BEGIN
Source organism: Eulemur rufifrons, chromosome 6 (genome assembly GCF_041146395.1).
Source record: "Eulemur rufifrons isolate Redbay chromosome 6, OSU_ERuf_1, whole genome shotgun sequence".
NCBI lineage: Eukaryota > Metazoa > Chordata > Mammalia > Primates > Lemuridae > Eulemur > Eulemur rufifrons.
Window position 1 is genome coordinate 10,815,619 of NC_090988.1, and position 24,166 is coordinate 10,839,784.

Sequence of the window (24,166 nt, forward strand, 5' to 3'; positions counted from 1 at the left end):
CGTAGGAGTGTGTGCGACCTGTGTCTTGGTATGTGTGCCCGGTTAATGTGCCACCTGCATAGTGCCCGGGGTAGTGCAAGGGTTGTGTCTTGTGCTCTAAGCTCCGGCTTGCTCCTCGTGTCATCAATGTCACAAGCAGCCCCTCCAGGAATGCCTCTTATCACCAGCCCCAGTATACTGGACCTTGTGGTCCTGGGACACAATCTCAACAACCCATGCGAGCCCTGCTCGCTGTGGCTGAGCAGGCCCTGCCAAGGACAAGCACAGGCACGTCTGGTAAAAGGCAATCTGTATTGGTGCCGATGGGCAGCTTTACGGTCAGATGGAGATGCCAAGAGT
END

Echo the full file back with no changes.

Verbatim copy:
Source organism: Eulemur rufifrons, chromosome 6 (genome assembly GCF_041146395.1).
Source record: "Eulemur rufifrons isolate Redbay chromosome 6, OSU_ERuf_1, whole genome shotgun sequence".
NCBI lineage: Eukaryota > Metazoa > Chordata > Mammalia > Primates > Lemuridae > Eulemur > Eulemur rufifrons.
Window position 1 is genome coordinate 10,815,619 of NC_090988.1, and position 24,166 is coordinate 10,839,784.

Sequence of the window (24,166 nt, forward strand, 5' to 3'; positions counted from 1 at the left end):
CGTAGGAGTGTGTGCGACCTGTGTCTTGGTATGTGTGCCCGGTTAATGTGCCACCTGCATAGTGCCCGGGGTAGTGCAAGGGTTGTGTCTTGTGCTCTAAGCTCCGGCTTGCTCCTCGTGTCATCAATGTCACAAGCAGCCCCTCCAGGAATGCCTCTTATCACCAGCCCCAGTATACTGGACCTTGTGGTCCTGGGACACAATCTCAACAACCCATGCGAGCCCTGCTCGCTGTGGCTGAGCAGGCCCTGCCAAGGACAAGCACAGGCACGTCTGGTAAAAGGCAATCTGTATTGGTGCCGATGGGCAGCTTTACGGTCAGATGGAGATGCCAAGAGT